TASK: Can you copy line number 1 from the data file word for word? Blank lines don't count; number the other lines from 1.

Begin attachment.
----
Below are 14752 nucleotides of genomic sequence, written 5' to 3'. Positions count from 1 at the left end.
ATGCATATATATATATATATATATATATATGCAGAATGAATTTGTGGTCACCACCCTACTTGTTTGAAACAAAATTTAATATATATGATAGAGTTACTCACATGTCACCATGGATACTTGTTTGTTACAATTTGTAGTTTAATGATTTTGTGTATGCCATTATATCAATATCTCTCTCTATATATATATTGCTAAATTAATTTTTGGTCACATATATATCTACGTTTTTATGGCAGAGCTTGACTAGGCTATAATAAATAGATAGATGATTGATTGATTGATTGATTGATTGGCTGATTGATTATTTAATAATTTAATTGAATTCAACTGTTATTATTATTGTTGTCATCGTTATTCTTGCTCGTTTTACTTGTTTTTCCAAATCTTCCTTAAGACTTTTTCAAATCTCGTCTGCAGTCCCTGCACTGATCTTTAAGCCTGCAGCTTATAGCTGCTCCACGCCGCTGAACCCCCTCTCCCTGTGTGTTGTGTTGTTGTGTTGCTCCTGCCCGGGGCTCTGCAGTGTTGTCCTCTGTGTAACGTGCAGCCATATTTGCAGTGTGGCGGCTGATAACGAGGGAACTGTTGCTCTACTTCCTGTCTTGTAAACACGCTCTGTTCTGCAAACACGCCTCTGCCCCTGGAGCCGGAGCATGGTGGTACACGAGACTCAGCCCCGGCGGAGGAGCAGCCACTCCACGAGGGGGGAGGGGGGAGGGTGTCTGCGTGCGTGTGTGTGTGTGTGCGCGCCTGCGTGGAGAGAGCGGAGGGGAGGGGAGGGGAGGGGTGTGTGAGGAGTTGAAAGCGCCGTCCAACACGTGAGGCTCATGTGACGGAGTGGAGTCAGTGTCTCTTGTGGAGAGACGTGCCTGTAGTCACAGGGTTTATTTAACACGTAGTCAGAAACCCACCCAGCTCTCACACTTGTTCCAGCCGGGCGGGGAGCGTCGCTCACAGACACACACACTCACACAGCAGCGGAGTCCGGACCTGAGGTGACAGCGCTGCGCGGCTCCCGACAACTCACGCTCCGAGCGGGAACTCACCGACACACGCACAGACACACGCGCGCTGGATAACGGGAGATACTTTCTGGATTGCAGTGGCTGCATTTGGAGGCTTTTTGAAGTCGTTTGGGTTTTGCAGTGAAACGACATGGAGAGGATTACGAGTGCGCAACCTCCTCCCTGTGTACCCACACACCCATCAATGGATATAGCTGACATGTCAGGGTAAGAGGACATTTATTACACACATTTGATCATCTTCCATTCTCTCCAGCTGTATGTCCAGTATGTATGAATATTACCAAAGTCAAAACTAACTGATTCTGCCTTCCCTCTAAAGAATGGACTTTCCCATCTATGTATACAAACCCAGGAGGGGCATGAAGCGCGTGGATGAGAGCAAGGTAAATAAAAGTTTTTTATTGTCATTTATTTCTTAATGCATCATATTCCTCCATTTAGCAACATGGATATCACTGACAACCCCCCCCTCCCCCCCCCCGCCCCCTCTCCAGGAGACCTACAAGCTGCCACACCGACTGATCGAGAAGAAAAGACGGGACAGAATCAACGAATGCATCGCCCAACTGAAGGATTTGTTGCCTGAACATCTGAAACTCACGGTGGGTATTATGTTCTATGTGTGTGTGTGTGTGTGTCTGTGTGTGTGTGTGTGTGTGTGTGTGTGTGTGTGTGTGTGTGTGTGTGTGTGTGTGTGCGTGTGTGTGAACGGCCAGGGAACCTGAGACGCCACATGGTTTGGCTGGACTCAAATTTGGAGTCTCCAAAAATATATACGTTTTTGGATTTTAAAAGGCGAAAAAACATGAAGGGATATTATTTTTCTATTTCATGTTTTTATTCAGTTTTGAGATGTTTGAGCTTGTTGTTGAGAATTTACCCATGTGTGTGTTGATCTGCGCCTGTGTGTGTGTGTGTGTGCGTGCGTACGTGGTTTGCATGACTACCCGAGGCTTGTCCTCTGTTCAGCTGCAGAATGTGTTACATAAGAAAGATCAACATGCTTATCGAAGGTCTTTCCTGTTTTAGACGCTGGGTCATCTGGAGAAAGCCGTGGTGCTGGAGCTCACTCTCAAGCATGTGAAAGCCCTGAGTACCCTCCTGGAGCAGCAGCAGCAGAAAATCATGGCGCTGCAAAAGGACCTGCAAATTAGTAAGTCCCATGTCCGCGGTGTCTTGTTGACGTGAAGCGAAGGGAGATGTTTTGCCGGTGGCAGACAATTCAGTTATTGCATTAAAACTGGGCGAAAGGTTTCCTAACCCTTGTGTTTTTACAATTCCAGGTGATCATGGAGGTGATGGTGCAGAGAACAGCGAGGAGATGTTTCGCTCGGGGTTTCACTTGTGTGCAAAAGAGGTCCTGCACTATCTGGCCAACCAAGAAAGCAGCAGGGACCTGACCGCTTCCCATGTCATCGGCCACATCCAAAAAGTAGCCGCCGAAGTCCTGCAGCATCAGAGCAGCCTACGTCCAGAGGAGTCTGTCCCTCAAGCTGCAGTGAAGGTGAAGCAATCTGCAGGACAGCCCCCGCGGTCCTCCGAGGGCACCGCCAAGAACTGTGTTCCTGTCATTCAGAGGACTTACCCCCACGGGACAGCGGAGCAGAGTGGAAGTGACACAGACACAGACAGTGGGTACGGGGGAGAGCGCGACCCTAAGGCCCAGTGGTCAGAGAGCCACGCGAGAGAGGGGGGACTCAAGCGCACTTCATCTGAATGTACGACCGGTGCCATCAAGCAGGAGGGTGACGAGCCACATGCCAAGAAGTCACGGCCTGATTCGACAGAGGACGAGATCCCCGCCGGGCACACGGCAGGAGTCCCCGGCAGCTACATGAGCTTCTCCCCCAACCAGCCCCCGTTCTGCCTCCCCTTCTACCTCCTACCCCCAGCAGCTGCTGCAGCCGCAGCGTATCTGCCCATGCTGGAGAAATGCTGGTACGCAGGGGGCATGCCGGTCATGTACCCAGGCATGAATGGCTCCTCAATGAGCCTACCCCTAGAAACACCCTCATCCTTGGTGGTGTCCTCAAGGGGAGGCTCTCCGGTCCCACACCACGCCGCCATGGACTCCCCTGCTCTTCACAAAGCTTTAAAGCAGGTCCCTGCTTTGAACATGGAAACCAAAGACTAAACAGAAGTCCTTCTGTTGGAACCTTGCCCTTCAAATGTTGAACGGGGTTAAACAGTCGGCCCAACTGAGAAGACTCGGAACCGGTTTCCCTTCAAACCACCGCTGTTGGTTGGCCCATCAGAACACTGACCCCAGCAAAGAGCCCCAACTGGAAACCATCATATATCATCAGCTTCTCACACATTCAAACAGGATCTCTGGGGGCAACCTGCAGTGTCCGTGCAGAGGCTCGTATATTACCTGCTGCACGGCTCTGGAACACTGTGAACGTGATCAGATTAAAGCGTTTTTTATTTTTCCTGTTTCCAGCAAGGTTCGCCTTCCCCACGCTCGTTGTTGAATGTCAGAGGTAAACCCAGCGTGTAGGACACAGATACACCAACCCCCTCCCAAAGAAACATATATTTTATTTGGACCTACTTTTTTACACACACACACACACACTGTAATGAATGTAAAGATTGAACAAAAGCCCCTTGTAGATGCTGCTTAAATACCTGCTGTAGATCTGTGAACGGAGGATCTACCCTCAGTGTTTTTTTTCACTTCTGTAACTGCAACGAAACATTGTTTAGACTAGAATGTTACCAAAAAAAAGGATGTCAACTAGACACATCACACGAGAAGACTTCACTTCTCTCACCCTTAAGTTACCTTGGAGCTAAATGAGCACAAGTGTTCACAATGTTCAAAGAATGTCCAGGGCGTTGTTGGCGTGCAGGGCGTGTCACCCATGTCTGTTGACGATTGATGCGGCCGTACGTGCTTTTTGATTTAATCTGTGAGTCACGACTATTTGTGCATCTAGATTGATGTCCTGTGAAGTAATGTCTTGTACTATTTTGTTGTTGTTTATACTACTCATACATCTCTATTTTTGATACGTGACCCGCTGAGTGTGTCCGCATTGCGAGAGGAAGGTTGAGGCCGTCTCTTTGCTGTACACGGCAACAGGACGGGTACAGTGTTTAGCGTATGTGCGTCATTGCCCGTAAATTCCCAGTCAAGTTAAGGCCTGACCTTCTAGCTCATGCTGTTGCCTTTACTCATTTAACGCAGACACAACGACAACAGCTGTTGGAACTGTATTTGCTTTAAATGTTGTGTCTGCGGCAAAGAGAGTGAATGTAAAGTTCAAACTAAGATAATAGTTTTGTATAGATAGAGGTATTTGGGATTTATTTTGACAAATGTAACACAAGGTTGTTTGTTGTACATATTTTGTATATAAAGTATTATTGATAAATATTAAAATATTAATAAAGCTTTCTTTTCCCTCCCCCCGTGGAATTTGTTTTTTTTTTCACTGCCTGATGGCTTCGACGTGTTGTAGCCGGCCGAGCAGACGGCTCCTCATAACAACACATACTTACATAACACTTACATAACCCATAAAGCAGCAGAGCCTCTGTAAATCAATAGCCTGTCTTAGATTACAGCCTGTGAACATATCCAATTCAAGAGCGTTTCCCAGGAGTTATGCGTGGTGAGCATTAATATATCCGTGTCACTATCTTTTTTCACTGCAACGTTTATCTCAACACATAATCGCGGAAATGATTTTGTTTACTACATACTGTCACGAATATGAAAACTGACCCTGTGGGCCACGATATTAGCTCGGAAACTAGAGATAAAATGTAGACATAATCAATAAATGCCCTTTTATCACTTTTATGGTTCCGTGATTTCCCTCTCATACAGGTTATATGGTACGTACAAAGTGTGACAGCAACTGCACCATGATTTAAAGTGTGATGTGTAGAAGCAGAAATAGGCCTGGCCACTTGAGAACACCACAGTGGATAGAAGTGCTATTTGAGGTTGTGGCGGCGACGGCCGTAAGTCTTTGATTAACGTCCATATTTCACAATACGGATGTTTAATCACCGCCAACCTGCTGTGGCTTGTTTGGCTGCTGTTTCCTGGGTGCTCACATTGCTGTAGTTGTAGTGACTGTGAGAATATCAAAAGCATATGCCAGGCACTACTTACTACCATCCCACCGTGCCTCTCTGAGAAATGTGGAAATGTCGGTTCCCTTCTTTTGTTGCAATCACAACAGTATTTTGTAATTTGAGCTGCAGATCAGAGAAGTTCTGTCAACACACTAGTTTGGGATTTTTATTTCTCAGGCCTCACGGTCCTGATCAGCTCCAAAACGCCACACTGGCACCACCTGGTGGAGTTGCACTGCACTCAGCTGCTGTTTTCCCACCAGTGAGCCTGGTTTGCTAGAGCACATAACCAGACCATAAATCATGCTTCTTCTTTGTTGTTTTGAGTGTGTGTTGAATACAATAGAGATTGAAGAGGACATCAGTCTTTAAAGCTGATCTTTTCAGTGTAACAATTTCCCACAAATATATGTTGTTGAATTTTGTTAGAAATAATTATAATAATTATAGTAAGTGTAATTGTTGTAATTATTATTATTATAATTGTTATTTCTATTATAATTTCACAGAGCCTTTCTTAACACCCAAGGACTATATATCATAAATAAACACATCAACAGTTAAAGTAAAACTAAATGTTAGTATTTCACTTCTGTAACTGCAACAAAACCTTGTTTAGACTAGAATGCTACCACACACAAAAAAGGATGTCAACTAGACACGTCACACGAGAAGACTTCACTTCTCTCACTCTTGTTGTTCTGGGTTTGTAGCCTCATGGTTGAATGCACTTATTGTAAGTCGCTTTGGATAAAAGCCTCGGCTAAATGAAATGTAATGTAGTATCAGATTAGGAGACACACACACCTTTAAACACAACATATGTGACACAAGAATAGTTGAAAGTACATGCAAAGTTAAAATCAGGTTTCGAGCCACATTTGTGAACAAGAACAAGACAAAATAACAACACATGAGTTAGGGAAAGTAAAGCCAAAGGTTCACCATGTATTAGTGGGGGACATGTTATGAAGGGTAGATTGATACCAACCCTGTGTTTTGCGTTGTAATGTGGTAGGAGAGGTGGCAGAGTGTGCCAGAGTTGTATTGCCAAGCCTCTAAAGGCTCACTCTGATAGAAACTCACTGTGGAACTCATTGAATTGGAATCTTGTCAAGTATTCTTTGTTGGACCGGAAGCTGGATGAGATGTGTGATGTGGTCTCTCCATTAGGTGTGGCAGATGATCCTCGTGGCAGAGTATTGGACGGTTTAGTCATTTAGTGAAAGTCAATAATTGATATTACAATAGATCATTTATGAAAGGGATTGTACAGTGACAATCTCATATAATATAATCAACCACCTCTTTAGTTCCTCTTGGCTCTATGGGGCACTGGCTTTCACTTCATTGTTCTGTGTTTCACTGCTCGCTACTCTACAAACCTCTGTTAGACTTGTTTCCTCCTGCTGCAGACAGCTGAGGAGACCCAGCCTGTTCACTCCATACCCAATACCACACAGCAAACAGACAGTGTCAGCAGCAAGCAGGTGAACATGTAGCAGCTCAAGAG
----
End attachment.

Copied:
Below are 14752 nucleotides of genomic sequence, written 5' to 3'. Positions count from 1 at the left end.